A national team of investigators has finished gathering evidence from the scene and interviewing other firefighters. It’s expected their report on the fatalities will be completed sometime in late August or early September.

“There are a lot of whys, whats and what-ifs that you just have to realize we can’t answer,” Paxon said. “Those answers died with the crew.”

 

1
Text Only
National News
  • 10 Things to Know for Monday

    Your daily look at late-breaking news, upcoming events and the stories that will be talked about Monday:

    April 20, 2014

  • Ukraine, Russia trade blame for shootout in east

    Within hours of an Easter morning shootout at a checkpoint manned by pro-Russia insurgents in eastern Ukraine, Russia’s Foreign Ministry issued a statement blaming militant Ukrainian nationalists and Russian state television stations aired pictures of supposed proof of their involvement in the attack that left at least three people dead.

    April 20, 2014

  • In West Bank, teen offenders face different fates

    The boys were both 15, with the crackly voices and awkward peach fuzz of adolescence. They lived just a few minutes away from one another in the West Bank. And both were accused of throwing stones at vehicles, one day after the other.

    April 20, 2014

  • Study: Fuels from corn waste not better than gas

    Biofuels made from the leftovers of harvested corn plants are worse than gasoline for global warming in the short term, a study shows, challenging the Obama administration’s conclusions that they are a much cleaner oil alternative and will help combat climate change.

    April 20, 2014

  • Fracking foes cringe as unions back drilling boom

    After early complaints that out-of-state firms got the most jobs, some local construction trade workers and union members in Pennsylvania, Ohio and West Virginia say they’re now benefiting in a big way from the Marcellus and Utica Shale oil and gas boom.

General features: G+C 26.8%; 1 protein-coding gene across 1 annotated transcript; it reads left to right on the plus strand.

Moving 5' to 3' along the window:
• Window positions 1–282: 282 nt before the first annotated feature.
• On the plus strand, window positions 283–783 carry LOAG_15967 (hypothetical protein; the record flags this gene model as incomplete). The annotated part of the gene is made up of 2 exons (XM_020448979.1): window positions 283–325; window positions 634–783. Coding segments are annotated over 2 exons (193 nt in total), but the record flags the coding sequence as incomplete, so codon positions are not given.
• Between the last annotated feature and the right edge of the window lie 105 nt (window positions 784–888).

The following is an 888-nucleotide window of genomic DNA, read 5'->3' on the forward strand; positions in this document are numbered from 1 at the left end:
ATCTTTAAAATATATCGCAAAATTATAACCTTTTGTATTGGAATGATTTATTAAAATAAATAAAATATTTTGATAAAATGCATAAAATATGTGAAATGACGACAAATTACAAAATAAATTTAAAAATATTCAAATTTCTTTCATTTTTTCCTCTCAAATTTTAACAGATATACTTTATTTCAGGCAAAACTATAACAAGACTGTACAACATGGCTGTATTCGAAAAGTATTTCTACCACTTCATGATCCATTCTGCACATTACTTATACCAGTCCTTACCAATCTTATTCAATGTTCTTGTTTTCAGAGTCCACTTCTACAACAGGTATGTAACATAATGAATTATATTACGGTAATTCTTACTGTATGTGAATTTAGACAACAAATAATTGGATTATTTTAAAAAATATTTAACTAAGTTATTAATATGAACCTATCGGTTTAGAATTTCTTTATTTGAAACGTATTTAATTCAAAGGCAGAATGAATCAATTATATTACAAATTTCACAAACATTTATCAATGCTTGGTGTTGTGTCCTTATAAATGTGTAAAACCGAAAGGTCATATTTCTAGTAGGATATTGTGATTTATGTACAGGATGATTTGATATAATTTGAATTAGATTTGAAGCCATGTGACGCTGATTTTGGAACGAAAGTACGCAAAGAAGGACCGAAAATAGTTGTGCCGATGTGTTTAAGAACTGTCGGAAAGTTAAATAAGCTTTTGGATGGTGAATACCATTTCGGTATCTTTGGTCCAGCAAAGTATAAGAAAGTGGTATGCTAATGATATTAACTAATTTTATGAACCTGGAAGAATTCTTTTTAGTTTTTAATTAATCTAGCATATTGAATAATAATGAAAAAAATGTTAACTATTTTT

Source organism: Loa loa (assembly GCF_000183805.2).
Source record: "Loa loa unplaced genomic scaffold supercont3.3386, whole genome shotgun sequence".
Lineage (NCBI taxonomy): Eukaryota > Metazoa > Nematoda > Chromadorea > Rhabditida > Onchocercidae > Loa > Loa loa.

April 20, 2014

  • In Colorado, a pot holiday tries to go mainstream

    Once the province of activists and stoners, the traditional pot holiday of April 20 has gone mainstream in the first state in the nation to legalize recreational marijuana.

    April 20, 2014

  • ‘Capt. America’ tops box office for third week

    Captain America continues to vanquish box office foes, triumphing in ticket sales for the third consecutive week and dominating over megastar Johnny Depp’s new movie.

    April 20, 2014

  • Probe could complicate Rick Perry’s prospects

    Texas Gov. Rick Perry has spent a record 14 years in office vanquishing nearly all who dared confront him: political rivals, moms against mandatory vaccines for sixth graders, a coyote in the wrong place at the wrong time.

    April 20, 2014

  • NASA’s space station Robonaut finally getting legs

    Robonaut, the first out-of-this-world humanoid, is finally getting its space legs.

    April 19, 2014

  • Documents detail another delayed GM recall

    Government documents show that General Motors waited years to recall nearly 335,000 Saturn Ions for power steering failures despite getting thousands of consumer complaints and warranty repair claims.

    April 19, 2014